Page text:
# Homework Help: Orthogonality of the coefficients of the Lorentz transformation

1. Oct 20, 2011

### Sigurdsson

1. The problem statement, all variables and given/known data
For flat spacetime the coefficients of the Lorentz transformation are defined as

$\alpha^{\nu}_{\mu} = \frac{\partial x^{' \nu}}{\partial x^{\mu}}$

Whereas the Lorentz transformation is

$\begin{pmatrix} x_1' \\ x_2' \\ x_3' \\ x_4' \end{pmatrix} = \begin{pmatrix} \alpha_0^0 & \alpha_1^0 & \alpha_2^0 & \alpha_3^0 \\ \alpha_0^1 & \alpha_1^1 & \alpha_2^1 & \alpha_3^1 \\ \alpha_0^2 & \alpha_1^2 & \alpha_2^2 & \alpha_2^3 \\ \alpha_0^3 & \alpha_1^3 & \alpha_2^3 & \alpha_3^3 \end{pmatrix} \begin{pmatrix}x_1 \\ x_2 \\ x_3 \\ x_4 \end{pmatrix}$

Here's the problem, show that the coefficients are orthogonal. That is

$\alpha^{\nu}_{\lambda} \alpha^{\lambda}_{\mu} = \delta^{\nu}_{\mu}$

The last term is the Kronicker-Delta symbol

3. The attempt at a solution

Let's define some arbitrary four vector $\mathbf{A}$

$\delta^{\nu}_{\mu} A^{\mu} = \alpha^{\nu}_{\lambda} \alpha^{\lambda}_{\mu} A^{\mu} = \frac{\partial x^{' \nu}}{\partial x^{\lambda}} \frac{\partial x^{' \lambda}}{\partial x^{\mu}} A^{\mu}$

$\delta^{\nu}_{\mu} A^{\mu} = \frac{\partial x^{' \lambda}}{\partial x^{\lambda}} A^{' \nu}$

Now according to Einsteins summation rule we should have

$\mathbf{A} = \sum_{ \nu = 0}^{3} \left( \frac{\partial x^{' 0}}{\partial x^{0}} A^{' \nu} + \frac{\partial x^{' 1}}{\partial x^{1}} A^{' \nu} + \frac{\partial x^{' 2}}{\partial x^{2}} A^{' \nu} + \frac{\partial x^{' 3}}{\partial x^{3}} A^{' \nu} \right)$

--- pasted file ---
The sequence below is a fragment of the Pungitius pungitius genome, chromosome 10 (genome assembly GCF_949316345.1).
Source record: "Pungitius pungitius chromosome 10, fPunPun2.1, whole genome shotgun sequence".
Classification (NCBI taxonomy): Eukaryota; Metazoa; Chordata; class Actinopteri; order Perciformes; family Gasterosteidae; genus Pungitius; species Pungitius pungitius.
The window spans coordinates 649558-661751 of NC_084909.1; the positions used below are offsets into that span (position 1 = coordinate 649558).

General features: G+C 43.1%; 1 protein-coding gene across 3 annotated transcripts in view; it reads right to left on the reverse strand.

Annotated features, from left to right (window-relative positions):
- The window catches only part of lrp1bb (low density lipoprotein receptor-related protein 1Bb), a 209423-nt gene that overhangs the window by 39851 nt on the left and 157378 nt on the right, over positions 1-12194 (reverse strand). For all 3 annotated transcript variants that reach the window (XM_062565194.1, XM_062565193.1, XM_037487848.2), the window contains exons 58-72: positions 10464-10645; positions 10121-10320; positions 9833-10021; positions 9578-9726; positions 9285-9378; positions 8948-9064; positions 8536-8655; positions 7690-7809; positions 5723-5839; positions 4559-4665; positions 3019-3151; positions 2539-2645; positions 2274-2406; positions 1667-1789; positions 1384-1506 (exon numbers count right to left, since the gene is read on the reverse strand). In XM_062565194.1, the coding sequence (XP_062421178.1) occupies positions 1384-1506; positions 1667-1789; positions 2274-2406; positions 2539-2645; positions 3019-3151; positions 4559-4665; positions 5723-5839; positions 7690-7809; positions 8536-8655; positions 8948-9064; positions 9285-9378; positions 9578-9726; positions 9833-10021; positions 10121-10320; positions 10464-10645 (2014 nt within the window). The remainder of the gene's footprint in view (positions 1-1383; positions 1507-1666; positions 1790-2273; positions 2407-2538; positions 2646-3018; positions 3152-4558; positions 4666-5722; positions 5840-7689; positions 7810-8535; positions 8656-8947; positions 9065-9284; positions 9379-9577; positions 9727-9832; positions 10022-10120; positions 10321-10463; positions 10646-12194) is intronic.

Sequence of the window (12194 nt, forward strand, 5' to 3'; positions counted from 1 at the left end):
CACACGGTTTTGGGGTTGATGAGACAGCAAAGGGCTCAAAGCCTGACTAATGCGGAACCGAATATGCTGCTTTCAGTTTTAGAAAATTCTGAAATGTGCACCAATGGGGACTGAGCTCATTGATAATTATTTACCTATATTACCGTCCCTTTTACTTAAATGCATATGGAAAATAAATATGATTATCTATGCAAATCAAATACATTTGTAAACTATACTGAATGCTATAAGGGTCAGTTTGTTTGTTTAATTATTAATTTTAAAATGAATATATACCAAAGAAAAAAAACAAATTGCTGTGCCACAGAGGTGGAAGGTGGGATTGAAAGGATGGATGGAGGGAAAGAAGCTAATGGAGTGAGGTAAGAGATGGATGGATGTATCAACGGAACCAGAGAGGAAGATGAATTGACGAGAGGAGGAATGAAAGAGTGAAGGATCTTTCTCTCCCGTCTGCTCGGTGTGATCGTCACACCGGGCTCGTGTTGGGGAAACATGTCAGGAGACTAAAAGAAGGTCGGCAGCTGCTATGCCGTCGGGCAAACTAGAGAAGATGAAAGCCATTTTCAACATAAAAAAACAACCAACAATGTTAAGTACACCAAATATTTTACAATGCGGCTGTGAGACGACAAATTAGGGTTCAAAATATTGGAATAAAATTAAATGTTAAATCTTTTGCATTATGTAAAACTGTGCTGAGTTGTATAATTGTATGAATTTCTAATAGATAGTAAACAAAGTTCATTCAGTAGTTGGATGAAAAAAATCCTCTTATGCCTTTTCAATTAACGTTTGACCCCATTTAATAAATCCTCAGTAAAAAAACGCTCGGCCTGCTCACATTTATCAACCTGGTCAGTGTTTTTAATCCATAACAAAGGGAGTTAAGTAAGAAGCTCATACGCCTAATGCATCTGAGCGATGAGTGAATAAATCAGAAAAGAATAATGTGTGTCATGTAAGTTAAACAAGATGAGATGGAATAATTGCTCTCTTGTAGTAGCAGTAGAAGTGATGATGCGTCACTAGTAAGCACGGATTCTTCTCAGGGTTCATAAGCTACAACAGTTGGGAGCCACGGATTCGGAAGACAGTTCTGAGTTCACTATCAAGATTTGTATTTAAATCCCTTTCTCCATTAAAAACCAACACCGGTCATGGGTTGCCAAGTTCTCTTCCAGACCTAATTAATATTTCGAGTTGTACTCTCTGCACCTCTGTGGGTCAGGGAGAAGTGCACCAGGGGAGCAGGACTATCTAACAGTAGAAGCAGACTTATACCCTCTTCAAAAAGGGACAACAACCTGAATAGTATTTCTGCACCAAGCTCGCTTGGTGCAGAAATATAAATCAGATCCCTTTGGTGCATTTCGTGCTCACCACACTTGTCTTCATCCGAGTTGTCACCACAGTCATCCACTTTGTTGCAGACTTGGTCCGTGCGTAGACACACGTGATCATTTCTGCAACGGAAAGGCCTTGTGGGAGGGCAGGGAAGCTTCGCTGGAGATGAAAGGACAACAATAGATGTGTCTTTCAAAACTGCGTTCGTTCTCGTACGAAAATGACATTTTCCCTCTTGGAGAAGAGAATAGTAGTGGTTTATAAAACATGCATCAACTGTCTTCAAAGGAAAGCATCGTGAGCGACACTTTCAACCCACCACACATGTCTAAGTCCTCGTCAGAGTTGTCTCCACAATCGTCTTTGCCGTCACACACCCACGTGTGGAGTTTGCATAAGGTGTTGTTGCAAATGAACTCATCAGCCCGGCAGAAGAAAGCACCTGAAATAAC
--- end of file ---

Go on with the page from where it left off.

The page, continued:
This is where I get stuck. I have no idea how the sum on the right side should be equal to our 4-vector $\mathbf{A}$.

Any ideas?

2. Oct 21, 2011

### sgd37

please note that the transpose of $$\alpha^{\mu}_{\nu} = \frac{\partial x'^{\mu}}{\partial x^{\nu}}$$ is $$(\alpha^T)^{\mu}_{\nu} = \frac{\partial x^{\mu}}{\partial x'^{\nu}}$$ and you are supposed to show that

$$\alpha^{\mu}_{\nu} (\alpha^T)^{\nu}_{\sigma} = \delta^{\mu}_{\sigma}$$

3. Oct 21, 2011

### Sigurdsson

$$\mathbf{A} = \delta^{\nu}_{\mu} A^{\mu} = \alpha^{\nu}_{\lambda} (\alpha^T)^{\lambda}_{\mu} A^{\mu} = \frac{\partial x^{\nu}}{\partial x^{' \lambda} } \frac{\partial x^{' \lambda} }{\partial x^{\mu}}A^{\mu} = \frac{\partial x^{\nu}}{\partial x^{\mu}} A^{\mu} = \mathbf{A}$$